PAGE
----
Ever since the Great Recession knocked out the stock market in the late 2000’s, it has been difficult for companies to raise money and go public. But times are changing, and with the help of our good pals on Wall Street, 2019’s Initial Public Offering market is poised to be the perfect get rich quick opportunity for the retail investor. Some recent notables include Snapchat (SNAP), Blue Apron (APRN), and the feared Tesla rival Nio Inc (NIO). In fact, if you had invested $10,000 in those remarkable firms at the opening bell, you would have a staggering $4,500 today. This year is also no exception, as Lyft (LYFT) limped to the finish line on its opening day of trading with a 10% drop from its IPO price. While Lyft retains the prize of being the worst IPO so far this year, history shows that we’ll have many more woeful IPO tales to examine as the year unfolds.
A proclaimed “Unicorn” by industry experts, Pinterest will make its market debut on Thursday, April 19. The company priced its shares late Wednesday night, and plans to IPO under the ticker “PINS” at $19. This would value the online pin board and scrap booking company at over $10 billion. In 2018, they filed a net loss of $63 million. Similar to the move made by Snapchat executives, Pinterest will offer dual-class shares, ensuring no voting rights to the anyone who isn’t an insider. The firm has never turned a profit, and investors welcome it with open arms.
Possibly the most hyped initial public offering this year is Uber Technologies. It’s time to rejoice if you missed out on Lyft’s once in a lifetime opportunity to turn $1,000 into $650 in just 2 weeks. Uber had a 2018 net revenue of $11.3 billion, and somehow managed to post a $3.3 billion loss for the year accordingly to GAAP (Generally accepted accounting principles). Uber’s valuation is set for $100 billion, and it doesn’t take a doctoral degree to understand that it might be a bit rich for a company that has never posted a profit. What we’ve seen so far has been merely a chain of small, preventable explosions acting as an ominous prelude to the Chernobyl that will be the Uber IPO. Uber is asking for the most capital while losing the most money, exhibiting the least likely possibility for growth, still reeling from its messy creation story and looking at a data set that conclusively shows ride sharing IPOs are not super hot right now. Uber will be oversubscribed in a matter of hours, it will pop immediately upon opening trading, dive like a Boeing 737 MAX on day 2 and then bleed out its value for months.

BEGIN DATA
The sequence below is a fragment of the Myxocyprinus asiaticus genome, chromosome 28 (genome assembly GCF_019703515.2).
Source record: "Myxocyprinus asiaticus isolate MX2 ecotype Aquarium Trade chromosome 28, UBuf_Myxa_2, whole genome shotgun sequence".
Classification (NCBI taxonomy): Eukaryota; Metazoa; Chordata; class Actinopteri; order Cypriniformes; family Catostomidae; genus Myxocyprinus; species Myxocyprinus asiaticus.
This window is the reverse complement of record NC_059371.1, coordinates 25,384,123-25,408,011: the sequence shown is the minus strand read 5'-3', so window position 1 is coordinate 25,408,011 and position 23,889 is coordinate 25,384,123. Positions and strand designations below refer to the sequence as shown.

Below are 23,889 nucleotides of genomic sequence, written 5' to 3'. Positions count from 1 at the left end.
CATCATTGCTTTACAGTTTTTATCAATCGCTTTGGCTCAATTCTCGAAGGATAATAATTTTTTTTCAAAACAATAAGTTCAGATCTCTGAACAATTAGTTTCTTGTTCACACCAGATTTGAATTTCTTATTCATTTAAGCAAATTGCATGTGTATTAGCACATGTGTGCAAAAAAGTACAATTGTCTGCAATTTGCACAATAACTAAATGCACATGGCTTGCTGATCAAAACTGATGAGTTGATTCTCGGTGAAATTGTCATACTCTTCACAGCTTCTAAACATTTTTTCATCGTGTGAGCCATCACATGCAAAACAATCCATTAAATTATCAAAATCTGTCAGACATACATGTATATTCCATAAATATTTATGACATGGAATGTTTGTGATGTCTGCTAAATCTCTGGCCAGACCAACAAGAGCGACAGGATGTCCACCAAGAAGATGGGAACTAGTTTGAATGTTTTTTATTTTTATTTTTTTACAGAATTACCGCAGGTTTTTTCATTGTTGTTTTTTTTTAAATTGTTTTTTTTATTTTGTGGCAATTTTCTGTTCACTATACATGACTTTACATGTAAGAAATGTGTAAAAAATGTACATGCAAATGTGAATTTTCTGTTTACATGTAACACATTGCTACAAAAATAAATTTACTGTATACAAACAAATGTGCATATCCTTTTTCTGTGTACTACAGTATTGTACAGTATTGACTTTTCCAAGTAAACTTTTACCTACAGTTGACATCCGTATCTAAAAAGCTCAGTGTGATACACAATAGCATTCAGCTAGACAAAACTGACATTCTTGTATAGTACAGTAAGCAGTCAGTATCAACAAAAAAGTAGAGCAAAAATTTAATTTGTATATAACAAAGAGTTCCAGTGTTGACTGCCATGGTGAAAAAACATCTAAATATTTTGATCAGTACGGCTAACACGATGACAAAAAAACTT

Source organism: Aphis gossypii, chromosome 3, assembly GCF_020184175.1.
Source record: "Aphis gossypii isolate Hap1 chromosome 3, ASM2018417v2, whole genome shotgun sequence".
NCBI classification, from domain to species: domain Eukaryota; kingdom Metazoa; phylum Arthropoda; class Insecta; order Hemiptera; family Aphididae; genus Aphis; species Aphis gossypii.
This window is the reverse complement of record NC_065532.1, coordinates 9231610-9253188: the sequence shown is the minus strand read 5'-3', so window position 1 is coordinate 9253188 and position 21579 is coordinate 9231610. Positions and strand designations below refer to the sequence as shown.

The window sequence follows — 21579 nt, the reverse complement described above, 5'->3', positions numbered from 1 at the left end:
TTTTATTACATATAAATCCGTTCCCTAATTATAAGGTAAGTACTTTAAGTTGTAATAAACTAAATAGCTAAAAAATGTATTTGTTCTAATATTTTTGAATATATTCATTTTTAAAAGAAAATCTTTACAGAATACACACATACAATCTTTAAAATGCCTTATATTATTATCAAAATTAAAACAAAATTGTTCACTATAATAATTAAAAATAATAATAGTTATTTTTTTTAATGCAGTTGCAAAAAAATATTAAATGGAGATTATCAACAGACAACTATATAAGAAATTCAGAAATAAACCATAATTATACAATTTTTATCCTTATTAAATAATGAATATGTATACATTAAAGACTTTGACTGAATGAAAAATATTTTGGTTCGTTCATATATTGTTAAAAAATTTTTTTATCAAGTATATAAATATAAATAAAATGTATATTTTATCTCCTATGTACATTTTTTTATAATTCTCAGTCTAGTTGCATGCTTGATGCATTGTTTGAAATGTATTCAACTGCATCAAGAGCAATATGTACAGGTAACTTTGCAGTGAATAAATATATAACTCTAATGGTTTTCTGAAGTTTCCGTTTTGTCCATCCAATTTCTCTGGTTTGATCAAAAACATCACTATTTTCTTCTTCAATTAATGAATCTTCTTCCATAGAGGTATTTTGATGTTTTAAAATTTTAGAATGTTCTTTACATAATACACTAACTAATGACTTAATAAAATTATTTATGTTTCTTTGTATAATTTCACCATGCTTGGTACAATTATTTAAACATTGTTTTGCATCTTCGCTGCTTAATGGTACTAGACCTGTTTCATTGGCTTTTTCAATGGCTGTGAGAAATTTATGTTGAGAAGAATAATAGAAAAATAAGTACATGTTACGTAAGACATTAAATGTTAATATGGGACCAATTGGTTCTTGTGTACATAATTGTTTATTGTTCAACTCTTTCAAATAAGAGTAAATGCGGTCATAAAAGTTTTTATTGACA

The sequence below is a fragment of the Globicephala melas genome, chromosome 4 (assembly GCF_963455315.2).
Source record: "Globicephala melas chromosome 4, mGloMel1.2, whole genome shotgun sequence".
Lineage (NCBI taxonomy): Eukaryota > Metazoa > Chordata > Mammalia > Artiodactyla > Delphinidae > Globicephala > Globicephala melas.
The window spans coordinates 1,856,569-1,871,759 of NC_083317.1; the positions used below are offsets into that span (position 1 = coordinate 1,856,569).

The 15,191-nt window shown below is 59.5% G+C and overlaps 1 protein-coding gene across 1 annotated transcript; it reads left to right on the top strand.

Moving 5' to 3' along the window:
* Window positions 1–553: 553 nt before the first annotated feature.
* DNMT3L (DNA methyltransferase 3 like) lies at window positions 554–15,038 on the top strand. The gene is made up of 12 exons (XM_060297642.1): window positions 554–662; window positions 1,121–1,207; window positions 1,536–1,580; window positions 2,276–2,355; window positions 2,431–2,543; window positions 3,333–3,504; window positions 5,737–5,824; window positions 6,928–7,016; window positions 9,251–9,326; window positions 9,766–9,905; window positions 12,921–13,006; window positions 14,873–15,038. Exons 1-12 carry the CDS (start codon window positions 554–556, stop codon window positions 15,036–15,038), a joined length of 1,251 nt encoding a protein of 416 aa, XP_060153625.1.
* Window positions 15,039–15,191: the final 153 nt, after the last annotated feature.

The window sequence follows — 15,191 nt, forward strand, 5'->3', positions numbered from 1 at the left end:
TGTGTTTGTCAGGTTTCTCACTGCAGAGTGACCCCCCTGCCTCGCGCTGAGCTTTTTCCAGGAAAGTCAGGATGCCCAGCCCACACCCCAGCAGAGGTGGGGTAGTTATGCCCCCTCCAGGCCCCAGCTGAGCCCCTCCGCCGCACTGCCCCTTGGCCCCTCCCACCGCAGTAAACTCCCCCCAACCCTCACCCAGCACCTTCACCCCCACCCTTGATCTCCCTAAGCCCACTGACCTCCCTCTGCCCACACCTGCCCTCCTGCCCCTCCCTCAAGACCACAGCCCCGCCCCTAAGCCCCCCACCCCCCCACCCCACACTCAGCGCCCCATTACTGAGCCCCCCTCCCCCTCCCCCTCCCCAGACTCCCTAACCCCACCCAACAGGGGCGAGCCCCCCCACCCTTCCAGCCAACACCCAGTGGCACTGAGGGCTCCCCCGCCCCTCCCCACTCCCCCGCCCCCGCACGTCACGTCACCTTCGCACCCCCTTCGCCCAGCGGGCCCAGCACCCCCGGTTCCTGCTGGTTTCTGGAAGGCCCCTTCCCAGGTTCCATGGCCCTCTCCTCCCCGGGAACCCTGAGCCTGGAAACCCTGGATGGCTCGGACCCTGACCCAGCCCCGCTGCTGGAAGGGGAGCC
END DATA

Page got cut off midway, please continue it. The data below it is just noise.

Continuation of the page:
As efficient as some believe the stock market to be, more than 80% of the initial public offerings in 2018 had negative earnings per share. In other words, they’re unprofitable, and that doesn’t seem to be changing anytime soon. It’s the nature of the market for some of these companies to flop; venture capitalists and company insiders want a quick cash-out, bankers want a payday and investors want to be a part of the next “new new” thing. All of that is a recipe for cyclical disaster, especially when investors are more interested in getting into the action than buying a piece of a great business. So it really is not a question of whether there will be another big flop, only a question of when it will come and whether enough investors spot it in time to prevent them from losing their entire life savings. Happy investing.